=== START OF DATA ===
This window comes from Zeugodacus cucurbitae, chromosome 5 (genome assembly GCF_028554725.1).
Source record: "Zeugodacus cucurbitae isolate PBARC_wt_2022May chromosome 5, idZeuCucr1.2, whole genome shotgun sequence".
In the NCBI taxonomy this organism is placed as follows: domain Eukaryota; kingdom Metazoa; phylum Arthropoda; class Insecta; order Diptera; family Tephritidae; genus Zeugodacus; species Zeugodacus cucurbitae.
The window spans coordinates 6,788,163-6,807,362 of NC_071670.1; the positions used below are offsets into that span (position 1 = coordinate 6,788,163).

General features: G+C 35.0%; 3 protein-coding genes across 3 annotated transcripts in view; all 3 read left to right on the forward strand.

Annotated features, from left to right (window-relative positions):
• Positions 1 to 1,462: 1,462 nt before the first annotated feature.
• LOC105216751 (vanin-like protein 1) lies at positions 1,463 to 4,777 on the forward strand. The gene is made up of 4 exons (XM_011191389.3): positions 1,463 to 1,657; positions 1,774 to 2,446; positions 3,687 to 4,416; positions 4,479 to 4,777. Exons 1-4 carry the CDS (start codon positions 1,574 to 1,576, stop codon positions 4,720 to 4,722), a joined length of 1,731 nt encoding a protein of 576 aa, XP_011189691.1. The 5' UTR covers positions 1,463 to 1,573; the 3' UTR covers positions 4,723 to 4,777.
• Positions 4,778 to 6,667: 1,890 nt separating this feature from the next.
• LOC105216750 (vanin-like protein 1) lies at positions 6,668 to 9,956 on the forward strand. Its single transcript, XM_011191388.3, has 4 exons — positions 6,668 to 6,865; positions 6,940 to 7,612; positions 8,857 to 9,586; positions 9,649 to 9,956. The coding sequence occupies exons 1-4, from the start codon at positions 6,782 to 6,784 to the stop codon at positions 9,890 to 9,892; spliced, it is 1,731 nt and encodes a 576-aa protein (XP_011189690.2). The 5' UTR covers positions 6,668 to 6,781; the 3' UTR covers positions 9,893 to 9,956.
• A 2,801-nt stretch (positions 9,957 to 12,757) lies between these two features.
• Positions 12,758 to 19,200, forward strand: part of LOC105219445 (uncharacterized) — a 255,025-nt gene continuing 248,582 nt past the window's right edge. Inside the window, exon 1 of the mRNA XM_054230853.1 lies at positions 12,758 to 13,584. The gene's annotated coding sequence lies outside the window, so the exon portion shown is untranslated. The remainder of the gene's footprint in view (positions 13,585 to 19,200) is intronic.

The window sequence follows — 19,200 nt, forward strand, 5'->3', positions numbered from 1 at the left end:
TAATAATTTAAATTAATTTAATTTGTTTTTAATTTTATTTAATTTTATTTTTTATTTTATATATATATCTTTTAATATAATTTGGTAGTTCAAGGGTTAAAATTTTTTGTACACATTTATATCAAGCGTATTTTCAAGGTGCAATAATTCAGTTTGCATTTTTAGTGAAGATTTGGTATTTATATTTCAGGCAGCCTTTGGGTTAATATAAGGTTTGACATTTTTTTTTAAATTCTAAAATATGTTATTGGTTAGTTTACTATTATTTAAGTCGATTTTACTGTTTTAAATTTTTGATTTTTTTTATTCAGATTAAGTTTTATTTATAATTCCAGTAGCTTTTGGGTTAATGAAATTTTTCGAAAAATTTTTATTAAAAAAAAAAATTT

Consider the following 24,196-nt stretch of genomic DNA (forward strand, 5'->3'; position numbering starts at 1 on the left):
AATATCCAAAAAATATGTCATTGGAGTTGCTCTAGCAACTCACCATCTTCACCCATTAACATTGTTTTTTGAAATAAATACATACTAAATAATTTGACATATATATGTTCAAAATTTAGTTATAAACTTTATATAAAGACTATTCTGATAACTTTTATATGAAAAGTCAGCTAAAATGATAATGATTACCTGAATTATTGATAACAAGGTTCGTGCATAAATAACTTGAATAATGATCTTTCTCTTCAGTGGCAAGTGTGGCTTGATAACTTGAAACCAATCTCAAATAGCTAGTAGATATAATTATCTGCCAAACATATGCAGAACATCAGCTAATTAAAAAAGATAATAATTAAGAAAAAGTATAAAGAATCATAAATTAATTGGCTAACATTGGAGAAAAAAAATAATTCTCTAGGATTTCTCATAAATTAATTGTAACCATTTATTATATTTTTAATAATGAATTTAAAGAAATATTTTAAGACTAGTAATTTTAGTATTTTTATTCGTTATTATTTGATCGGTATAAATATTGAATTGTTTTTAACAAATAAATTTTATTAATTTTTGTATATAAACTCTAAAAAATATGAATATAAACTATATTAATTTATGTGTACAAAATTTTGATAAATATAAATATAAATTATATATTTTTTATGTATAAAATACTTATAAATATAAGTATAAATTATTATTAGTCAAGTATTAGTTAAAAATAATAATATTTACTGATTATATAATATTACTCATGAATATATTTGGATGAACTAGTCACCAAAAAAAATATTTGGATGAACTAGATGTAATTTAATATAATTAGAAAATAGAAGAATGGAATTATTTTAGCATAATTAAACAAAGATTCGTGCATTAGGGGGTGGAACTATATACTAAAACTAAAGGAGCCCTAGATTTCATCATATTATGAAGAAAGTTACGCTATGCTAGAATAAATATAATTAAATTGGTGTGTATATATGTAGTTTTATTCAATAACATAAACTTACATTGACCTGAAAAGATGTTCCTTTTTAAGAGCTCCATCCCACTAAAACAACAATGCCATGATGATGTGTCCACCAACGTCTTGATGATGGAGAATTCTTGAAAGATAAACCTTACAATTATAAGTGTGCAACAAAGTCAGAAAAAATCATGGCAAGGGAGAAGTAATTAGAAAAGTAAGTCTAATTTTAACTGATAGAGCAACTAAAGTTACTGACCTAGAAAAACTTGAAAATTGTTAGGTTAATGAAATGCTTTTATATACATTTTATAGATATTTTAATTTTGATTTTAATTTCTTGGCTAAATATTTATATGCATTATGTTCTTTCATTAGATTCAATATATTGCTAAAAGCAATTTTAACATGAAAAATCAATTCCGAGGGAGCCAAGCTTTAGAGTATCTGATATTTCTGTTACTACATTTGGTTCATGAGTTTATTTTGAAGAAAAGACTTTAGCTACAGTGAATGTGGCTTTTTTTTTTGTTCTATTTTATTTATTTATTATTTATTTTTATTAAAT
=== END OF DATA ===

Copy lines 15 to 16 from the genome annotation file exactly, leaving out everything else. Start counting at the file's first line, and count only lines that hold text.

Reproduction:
Consider the following 24,196-nt stretch of genomic DNA (forward strand, 5'->3'; position numbering starts at 1 on the left):
AATATCCAAAAAATATGTCATTGGAGTTGCTCTAGCAACTCACCATCTTCACCCATTAACATTGTTTTTTGAAATAAATACATACTAAATAATTTGACATATATATGTTCAAAATTTAGTTATAAACTTTATATAAAGACTATTCTGATAACTTTTATATGAAAAGTCAGCTAAAATGATAATGATTACCTGAATTATTGATAACAAGGTTCGTGCATAAATAACTTGAATAATGATCTTTCTCTTCAGTGGCAAGTGTGGCTTGATAACTTGAAACCAATCTCAAATAGCTAGTAGATATAATTATCTGCCAAACATATGCAGAACATCAGCTAATTAAAAAAGATAATAATTAAGAAAAAGTATAAAGAATCATAAATTAATTGGCTAACATTGGAGAAAAAAAATAATTCTCTAGGATTTCTCATAAATTAATTGTAACCATTTATTATATTTTTAATAATGAATTTAAAGAAATATTTTAAGACTAGTAATTTTAGTATTTTTATTCGTTATTATTTGATCGGTATAAATATTGAATTGTTTTTAACAAATAAATTTTATTAATTTTTGTATATAAACTCTAAAAAATATGAATATAAACTATATTAATTTATGTGTACAAAATTTTGATAAATATAAATATAAATTATATATTTTTTATGTATAAAATACTTATAAATATAAGTATAAATTATTATTAGTCAAGTATTAGTTAAAAATAATAATATTTACTGATTATATAATATTACTCATGAATATATTTGGATGAACTAGTCACCAAAAAAAATATTTGGATGAACTAGATGTAATTTAATATAATTAGAAAATAGAAGAATGGAATTATTTTAGCATAATTAAACAAAGATTCGTGCATTAGGGGGTGGAACTATATACTAAAACTAAAGGAGCCCTAGATTTCATCATATTATGAAGAAAGTTACGCTATGCTAGAATAAATATAATTAAATTGGTGTGTATATATGTAGTTTTATTCAATAACATAAACTTACATTGACCTGAAAAGATGTTCCTTTTTAAGAGCTCCATCCCACTAAAACAACAATGCCATGATGATGTGTCCACCAACGTCTTGATGATGGAGAATTCTTGAAAGATAAACCTTACAATTATAAGTGTGCAACAAAGTCAGAAAAAATCATGGCAAGGGAGAAGTAATTAGAAAAGTAAGTCTAATTTTAACTGATAGAGCAACTAAAGTTACTGACCTAGAAAAACTTGAAAATTGTTAGGTTAATGAAATGCTTTTATATACATTTTATAGATATTTTAATTTTGATTTTAATTTCTTGGCTAAATATTTATATGCATTATGTTCTTTCATTAGATTCAATATATTGCTAAAAGCAATTTTAACATGAAAAATCAATTCCGAGGGAGCCAAGCTTTAGAGTATCTGATATTTCTGTTACTACATTTGGTTCATGAGTTTATTTTGAAGAAAAGACTTTAGCTACAGTGAATGTGGCTTTTTTTTTTGTTCTATTTTATTTATTTATTATTTATTTTTATTAAAT